Dr. Osler treated of “Dr. Jacobi, the Scientist,” dwelling upon his adapting himself to the intellectual processes in the changes of time. Dr. Osler spoke of some of Jacobi's writings, laughingly saying that he had been able to go through all of them in two weeks, while it would take two months to go through the mass of works of younger men, intimating very strongly that there was more to be learned in two weeks' reading of some works than in a longer period devoted to certain other writings.

President Low of Columbia spoke of “Dr. Jacobi in Relation to Medical Education.” He referred to Dr. Jacobi's relation to the College of Physicians and Surgeons, which was a part of Columbia University, and said that he was very sure that the Trustees would not allow the year to pass without recognition of Dr. Jacobi's thirty-five years of brilliant and faithful service. He referred to Dr. Jacobi's declining an invitation from the University of Berlin, saying that here he had received his opportunities, and to this country he would give his labors.


Carl Schurz, responding to the toast, “Dr. Jacobi as a Citizen,” said:

“Of Dr. Jacobi's friends assembled here, I am, no doubt, the oldest — probably the oldest in years, and certainly the oldest in friendship — for that friendship can look back upon just a half century of uninterrupted, and, I may add, unclouded duration. It was in the year 1850 in the German University town of Bonn, on the Rhine, that we first met. He was then still a student of medicine in regular standing. I was already an exile, but had recently come back to Germany, engaged in a somewhat adventurous enterprise connected with the revolutionary movements of that period — an enterprise which made it necessary to conceal my whereabouts from those in power, with whom my relations were at the time, to speak within bounds, somewhat strained. I had the best reasons for desiring to avoid persons whose ill-will or indiscretion might have brought me into touch with the constituted authorities. It was then that a mutual friend introduced Jacobi and me to each other.”

Mr. Schurz talked principally of those early days, and then of his knowledge of Dr. Jacobi as a fellow-citizen in the new world.

Dr. Arpad G. Gerster then made the presentation to Dr. Jacobi of the “Festschrift,” a magnificent volume containing contributions from the pens of fifty-three medical men of note. Dr. Jacobi hugged the volume and kissed it as Dr. Gerster made the presentation address, saying:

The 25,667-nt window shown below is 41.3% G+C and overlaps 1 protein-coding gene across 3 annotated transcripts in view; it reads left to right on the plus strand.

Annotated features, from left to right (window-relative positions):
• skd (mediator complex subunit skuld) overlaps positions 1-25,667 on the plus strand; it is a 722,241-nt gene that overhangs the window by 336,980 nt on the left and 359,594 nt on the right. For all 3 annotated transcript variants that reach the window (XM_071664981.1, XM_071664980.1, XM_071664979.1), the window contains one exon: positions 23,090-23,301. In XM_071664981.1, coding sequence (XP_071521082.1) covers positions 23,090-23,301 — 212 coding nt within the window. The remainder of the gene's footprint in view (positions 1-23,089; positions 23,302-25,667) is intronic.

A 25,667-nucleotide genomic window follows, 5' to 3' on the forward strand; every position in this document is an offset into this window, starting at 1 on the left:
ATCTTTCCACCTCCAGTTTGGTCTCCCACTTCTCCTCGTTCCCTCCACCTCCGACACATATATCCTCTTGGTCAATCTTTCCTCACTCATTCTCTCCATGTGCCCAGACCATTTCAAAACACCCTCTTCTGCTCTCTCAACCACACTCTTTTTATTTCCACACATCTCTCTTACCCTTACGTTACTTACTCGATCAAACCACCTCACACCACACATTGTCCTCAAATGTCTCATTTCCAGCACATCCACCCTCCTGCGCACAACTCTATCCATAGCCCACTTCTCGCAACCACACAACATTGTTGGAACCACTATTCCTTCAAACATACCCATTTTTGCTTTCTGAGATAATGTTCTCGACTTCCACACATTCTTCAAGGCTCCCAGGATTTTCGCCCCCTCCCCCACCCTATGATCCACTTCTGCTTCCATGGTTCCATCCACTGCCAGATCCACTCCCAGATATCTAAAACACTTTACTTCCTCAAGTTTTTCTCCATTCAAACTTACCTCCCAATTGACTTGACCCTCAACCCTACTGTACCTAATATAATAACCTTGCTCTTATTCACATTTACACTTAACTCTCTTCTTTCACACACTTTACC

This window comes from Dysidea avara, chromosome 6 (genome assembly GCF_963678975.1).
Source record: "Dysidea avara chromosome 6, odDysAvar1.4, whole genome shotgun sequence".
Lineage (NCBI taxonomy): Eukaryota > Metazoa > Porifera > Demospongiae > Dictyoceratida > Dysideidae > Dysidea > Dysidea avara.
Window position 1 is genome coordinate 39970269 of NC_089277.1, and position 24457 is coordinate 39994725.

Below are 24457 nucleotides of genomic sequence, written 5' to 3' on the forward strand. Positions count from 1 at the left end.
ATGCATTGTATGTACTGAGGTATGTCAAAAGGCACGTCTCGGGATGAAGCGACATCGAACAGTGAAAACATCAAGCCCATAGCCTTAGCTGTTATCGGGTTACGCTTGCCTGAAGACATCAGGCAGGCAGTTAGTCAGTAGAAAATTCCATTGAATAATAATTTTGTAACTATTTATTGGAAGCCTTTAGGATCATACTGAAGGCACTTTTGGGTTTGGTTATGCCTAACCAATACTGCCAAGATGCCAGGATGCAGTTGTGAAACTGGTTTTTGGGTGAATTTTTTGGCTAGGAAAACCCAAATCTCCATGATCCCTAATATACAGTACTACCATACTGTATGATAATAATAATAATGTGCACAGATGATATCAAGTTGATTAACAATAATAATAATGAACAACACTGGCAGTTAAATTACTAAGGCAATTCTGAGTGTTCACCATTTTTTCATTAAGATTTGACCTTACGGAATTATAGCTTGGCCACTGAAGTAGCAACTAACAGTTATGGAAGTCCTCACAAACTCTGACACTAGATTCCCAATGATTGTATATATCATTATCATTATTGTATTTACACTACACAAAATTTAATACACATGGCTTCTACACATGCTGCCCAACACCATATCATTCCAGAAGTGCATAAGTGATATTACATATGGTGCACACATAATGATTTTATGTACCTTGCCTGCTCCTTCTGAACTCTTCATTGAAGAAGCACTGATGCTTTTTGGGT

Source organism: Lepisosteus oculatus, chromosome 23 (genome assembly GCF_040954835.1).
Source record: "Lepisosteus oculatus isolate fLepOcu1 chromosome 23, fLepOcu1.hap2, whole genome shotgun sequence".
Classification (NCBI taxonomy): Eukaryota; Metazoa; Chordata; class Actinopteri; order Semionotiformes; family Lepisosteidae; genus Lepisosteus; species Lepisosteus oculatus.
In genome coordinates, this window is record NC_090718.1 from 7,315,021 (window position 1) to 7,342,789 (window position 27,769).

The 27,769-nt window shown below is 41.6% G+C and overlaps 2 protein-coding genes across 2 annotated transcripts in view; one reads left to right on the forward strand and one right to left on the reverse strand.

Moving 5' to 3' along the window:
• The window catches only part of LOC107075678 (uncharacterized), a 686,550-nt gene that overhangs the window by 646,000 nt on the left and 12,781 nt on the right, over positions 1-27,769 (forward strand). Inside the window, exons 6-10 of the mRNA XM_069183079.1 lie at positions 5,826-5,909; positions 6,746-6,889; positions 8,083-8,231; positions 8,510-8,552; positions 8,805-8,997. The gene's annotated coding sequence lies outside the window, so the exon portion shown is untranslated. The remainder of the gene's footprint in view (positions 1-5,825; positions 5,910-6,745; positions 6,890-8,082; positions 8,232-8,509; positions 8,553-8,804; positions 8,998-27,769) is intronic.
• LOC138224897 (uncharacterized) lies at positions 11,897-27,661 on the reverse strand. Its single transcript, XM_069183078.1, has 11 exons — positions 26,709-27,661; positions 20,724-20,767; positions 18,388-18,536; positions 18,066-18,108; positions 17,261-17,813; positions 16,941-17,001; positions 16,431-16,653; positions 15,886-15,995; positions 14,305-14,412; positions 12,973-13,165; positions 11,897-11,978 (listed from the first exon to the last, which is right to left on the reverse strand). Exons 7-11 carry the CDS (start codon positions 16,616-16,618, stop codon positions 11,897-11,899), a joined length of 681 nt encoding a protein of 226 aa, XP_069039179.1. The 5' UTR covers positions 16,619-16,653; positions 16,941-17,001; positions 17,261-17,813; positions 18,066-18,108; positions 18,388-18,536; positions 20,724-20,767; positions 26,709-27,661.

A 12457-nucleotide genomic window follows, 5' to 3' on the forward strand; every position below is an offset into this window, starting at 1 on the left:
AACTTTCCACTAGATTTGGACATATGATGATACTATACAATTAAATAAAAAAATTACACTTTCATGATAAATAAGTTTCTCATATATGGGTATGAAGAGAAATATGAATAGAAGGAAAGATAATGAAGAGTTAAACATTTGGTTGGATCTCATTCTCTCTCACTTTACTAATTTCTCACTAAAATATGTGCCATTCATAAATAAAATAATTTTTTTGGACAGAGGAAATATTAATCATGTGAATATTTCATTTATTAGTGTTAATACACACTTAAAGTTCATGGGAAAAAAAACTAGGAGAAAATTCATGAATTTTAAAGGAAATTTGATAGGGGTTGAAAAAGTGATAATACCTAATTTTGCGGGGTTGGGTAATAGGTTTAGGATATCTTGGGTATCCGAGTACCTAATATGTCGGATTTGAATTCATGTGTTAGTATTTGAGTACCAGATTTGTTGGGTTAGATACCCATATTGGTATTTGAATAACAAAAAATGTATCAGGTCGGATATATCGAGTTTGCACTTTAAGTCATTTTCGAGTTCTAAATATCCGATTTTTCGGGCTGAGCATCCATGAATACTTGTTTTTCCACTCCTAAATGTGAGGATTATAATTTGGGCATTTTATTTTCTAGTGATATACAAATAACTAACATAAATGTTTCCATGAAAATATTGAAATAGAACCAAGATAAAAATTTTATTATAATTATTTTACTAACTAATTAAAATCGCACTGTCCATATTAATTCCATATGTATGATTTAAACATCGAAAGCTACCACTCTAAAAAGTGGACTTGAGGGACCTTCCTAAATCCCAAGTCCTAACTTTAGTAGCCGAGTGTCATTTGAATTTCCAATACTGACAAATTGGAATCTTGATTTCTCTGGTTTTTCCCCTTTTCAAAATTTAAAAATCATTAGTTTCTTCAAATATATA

“Mr. Chairman, permit me through you to ask Dr. Jacobi to accept this volume as kindly as it is offered. Let it serve as the outward token of our affectionate regard. Permit me also to extend to him the sincere wish for his long-continued health and happiness. May it be granted to him to enjoy the sunny afternoon of a useful life in the mellow atmosphere of philosophical contentment, surrounded by those whom he loves best. Vivat, crescat, floreat!”


Dr. Jacobi was much moved when he arose to speak. He said:

“I wish I could proceed from man to man and in silence press your hands. For words of mine do not suffice for the throng of feelings that swell my heart.

“I take it for granted that I am expected to speak, in part, I suppose, on the topic of the evening — myself. But how? And what? I have been eulogized as if I were dead. Not being quite dead yet, I should not join in the praise. On the other hand, to speak derogatorily of my doings would be discourteous to those who expressed their good opinions.”

Dr. Jacobi found for his subject the record of the advance in medicine since he came here, nearly half a century ago, touching in turn upon medical literature, the growth of the societies and schools, hospitals, and dispensaries. Touching upon his own work as a physician he said:

“In accordance with me democratic schooling, I was fortunate enough to have respect for the individual. That is why I found it easy to imagine myself in the place of a patient and to spare his feelings if I could not preserve his life. Where you cannot save you can still comfort. I never told a patient he had to die of his illness, and I hope I shall never be so careless or so indolent as to do so in future. The magnetic needle of professional rectitude should, in spite of occasional deviations, always point in the direction of pity and humanity. Another lesson I learned early was this, that my patient had to be treated, and not the name of his disease.”

In conclusion, Dr. Jacobi said:

“And this ‘Festschrift!’ These last weeks I wondered many a time, and I do so now, that I should be the receiver of that honor. When many years ago heroes like Virchow and then, again, Henoch were to be held up for the admiration of the medical world on both occasions I had the privilege of co-operating in the expression of the estimation in which they were held. This distinction is rare even in the country of my birth.

“That the country which adopted me and gave me a peer among peers, opportunities to work, should in true cosmopolitan spirit adopt this method, rare enough in Germany, of raising a man to the greatest possible height of distinction and make him shine above all men — and this man I — is far, far beyond what was the culmination of all my possible hopes.”

This work is in the public domain in the United States because it was published before January 1, 1928.

This work may be in the public domain in countries and areas with longer native copyright terms that apply the rule of the shorter term to foreign works.